Merging Horseback Riding And Special Education
- Categorized in: Main Street Miracle - Past Issues
Sarah Baugher riding Just as Good as They Come. Sarah rides with both the 4-H TRP and with The Retreat during the summer.
About 30 years ago, Karen Scott sat on the hill overlooking the Westminster High School stadium, taking photos of the Special Olympics events held there that day. She heard a voice over the loudspeaker announcing a demonstration of the new Therapeutic Riding program.
Scott watched the horses and their special riders come on to the field and knew she had found one of her life’s passions.
“I remember jumping up and running down to meet the man behind the voice – Bob Shirley – who is considered the voice of the Maryland 4H horse program,” said Scott. “I had to meet him. I knew I wanted to be a part of this program because it married my two interests: special education and horseback riding.”
Launched by Shirley at his Carroll County farm in 1978, the 4-H Therapeutic Riding Program of Carroll County now operates in its own indoor arena at the Carroll County Agriculture Center in Westminster.
Fueled by the talents and time of more than 50 volunteers who give 1,300 hours of service each session, the riding program continues its original mission of providing the benefits of horse riding to children and adults with disabilities.
“Riding is physically good for our students,” said Scott. “It facilitates their own walking motion and opens up pathways in their brains as well as increasing their core strength. It also gives our riders a chance to be in charge.”
Riders, ranging in age from 3 to 73, have included people with a variety of physical and cognitive disabilities such as Down’s syndrome, spina bifida, and congenital amputations.
“Our students range from those who ride only at a walking pace with volunteer assistants on each side of the horse,” said Scott, “to those who have progressed over the years to riding independently at walk, trot, canter, and even jumping.”
“We have lots of riders who have been with us for years, and we have watched them grow up,” said Scott. “It can be like old home week at the barn.”
Scott, who lives with her family in Westminster and works in Special Education Assistive Technology for Carroll County Public Schools, has donated her time to the therapeutic riding program since her first meeting with Shirley.
She also volunteers as the president of the Board of Directors of the 4-H Therapeutic Riding Program of Carroll County, and as one of four certified therapeutic riding instructors.
Scott can quickly name many of the riders and their families who have enjoyed the Therapeutic Riding program. She also recounts the names and qualities of the horses who have carefully carried their special riders.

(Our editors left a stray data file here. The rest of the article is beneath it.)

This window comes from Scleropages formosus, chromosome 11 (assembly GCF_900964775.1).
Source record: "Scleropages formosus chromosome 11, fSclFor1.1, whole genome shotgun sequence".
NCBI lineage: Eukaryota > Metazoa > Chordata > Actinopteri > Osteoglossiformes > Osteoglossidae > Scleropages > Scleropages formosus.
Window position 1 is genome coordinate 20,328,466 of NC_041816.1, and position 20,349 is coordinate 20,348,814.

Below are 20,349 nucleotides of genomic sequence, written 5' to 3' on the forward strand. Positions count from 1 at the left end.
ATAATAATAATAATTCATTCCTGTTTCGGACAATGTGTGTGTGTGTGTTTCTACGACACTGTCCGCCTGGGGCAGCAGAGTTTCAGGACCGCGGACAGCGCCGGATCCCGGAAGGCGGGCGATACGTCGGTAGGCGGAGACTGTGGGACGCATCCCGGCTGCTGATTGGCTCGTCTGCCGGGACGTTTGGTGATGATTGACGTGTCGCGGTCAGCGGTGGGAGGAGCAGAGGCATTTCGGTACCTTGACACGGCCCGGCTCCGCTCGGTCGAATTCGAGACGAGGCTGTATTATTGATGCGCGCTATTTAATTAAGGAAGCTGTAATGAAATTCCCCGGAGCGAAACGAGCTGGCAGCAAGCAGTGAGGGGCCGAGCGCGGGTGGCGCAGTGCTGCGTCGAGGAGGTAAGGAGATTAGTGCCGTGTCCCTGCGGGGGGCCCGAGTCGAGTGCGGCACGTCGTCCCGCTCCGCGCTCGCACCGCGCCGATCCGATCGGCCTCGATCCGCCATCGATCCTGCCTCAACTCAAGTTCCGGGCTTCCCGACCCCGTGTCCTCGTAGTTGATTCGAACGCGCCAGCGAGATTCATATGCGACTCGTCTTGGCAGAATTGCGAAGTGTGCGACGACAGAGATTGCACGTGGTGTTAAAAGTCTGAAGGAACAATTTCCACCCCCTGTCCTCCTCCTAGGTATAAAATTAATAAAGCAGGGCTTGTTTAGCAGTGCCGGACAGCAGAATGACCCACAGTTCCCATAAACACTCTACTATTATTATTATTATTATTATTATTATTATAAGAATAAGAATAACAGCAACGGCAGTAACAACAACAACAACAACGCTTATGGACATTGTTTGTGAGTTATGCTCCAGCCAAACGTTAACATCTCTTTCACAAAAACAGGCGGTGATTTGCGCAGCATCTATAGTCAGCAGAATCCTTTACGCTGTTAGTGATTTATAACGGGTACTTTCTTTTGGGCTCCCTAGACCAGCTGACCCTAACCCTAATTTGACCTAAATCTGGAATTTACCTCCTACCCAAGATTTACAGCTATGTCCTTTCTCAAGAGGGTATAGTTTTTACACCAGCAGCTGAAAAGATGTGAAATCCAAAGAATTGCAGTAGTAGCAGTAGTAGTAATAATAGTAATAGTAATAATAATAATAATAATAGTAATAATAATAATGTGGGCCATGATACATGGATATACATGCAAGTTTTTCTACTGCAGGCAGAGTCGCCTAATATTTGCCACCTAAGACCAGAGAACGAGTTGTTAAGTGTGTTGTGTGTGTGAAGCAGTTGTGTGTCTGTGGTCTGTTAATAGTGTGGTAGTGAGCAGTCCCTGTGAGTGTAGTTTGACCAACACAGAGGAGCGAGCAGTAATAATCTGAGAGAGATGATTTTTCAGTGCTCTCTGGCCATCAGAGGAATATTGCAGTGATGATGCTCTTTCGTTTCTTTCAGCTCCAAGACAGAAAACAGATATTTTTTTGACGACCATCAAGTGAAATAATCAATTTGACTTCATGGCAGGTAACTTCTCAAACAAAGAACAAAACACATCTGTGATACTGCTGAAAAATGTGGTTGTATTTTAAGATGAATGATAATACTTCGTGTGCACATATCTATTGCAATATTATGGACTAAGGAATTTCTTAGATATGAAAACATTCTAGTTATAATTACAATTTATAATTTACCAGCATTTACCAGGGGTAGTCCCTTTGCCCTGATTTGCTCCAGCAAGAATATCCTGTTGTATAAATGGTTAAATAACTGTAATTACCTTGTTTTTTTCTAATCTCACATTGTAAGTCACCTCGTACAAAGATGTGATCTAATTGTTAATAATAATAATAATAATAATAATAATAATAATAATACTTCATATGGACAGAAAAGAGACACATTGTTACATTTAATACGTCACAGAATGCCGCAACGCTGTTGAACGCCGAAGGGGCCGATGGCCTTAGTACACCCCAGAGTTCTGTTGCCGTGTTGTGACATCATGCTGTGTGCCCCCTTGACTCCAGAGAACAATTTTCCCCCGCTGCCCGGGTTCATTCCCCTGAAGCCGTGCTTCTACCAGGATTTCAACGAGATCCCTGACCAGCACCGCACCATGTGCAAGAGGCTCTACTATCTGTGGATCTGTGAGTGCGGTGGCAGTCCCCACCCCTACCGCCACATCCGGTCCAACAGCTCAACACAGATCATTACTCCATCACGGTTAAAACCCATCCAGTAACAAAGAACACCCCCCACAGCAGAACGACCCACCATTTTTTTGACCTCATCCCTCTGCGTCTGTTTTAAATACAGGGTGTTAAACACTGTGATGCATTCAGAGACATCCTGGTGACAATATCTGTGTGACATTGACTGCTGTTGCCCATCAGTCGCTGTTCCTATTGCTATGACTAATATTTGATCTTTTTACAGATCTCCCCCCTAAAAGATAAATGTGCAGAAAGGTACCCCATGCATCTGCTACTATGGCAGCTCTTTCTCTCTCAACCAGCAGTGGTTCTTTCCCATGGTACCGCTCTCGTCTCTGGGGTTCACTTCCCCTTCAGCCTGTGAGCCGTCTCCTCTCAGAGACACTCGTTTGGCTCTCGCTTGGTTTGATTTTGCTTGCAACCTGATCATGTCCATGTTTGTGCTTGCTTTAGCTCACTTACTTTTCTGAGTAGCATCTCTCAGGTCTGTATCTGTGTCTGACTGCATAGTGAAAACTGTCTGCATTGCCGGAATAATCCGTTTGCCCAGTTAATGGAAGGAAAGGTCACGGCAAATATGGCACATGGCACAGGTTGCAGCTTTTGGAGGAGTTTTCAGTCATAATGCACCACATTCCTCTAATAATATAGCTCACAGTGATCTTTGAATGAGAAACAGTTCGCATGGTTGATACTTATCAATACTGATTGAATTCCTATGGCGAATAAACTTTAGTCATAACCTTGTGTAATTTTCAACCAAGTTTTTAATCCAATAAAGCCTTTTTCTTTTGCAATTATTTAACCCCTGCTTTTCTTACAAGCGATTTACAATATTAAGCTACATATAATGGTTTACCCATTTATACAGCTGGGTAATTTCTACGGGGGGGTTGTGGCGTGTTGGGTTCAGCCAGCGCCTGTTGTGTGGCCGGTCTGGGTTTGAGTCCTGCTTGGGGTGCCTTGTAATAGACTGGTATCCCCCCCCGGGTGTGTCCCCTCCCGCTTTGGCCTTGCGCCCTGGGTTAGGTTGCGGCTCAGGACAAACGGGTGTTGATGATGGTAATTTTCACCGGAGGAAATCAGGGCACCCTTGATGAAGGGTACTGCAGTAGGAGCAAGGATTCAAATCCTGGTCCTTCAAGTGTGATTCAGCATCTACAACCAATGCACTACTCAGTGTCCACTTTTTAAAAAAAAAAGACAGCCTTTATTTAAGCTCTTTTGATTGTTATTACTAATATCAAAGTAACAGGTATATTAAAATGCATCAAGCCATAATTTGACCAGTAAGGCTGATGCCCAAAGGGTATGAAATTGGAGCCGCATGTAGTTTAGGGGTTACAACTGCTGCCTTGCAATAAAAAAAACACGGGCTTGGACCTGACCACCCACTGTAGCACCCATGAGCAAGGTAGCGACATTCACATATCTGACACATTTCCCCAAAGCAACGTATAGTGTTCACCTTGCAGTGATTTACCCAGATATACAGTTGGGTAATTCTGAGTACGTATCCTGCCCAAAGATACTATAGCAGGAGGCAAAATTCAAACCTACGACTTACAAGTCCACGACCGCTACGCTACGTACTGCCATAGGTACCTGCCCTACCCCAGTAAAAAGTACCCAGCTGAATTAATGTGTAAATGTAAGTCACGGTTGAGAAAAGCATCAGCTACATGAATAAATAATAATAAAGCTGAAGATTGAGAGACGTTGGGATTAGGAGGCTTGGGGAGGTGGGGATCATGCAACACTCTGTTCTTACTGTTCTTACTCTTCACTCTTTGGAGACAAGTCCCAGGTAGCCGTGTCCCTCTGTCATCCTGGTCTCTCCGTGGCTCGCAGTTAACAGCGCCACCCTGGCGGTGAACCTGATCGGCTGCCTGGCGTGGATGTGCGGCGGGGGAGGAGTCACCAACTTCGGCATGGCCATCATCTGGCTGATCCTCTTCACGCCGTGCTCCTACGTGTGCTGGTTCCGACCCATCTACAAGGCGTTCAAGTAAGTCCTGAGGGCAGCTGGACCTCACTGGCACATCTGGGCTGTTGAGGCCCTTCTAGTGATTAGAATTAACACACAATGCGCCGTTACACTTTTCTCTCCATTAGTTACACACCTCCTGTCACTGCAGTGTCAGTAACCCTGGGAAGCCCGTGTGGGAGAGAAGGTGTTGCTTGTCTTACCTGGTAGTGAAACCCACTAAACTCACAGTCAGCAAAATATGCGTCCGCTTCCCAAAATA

“There was General, a beautiful horse; Tippy, a saint who lifted his head to re-seat a rider who had lost her balance and fallen forward; Hot Shot, an amazing athlete, who was named Therapy Horse of the Year at the Devon Horse Show and called a model horse; and Liberty, an icon of the program, a Shetland pony who carried riders for 20 years, was crowned National Therapy Horse of the Year in 1998.”
The program utilizes seven horses during each session; some belong to the program and some are on loan. When the program is not in session, therapy horses return to their own farms or go to people willing to donate care for them in their off season.
Program costs are currently about $6,000 a month for each two-month session, which includes feed, care, and vetting for the horses, but does not allow for emergencies. The 501(c)(3) program receives its funding from grants, donations and in-kind donations.
On the national level, most therapeutic riding programs have a paid staff and charge high fees for participants. Carroll County program participants pay a nominal registration fee of $15 per lesson.
“We are professionals who choose to volunteer our time and expertise,” said Scott. “This allows us to keep our fees at a minimum for our students and their families, who typically have so many other expenses associated with these disabilities.”
Westminster resident Megan Roland, now 34, started therapeutic riding 28 years ago as a 6-year-old. Her mother, Peggie Roland, is the volunteer registrar for the program, and while Megan continues as a rider, she also volunteers for the program.
“Over the years, therapeutic riding has offered us a lot of fun as a family and a way to make friends,” said Peggie. “For Megan, it gives her self-confidence, the ability to participate in a sport, physical fitness, and really great friends.”
The biggest challenge facing the program is finding another generation of people willing to take over from those volunteers who have run therapeutic riding for decades.
“It is increasingly difficult to find young people with the level of commitment and passion needed to take over the program,” said Scott.
But Scott remains hopeful, and her personal rewards continue to be great.
“Our barn is a rejuvenating and positive place to be,” she said. “You see gains in the riders while the moms and families are watching, but also socializing with each other and comparing notes on their children. When it gets right down to it, it is just good therapy!”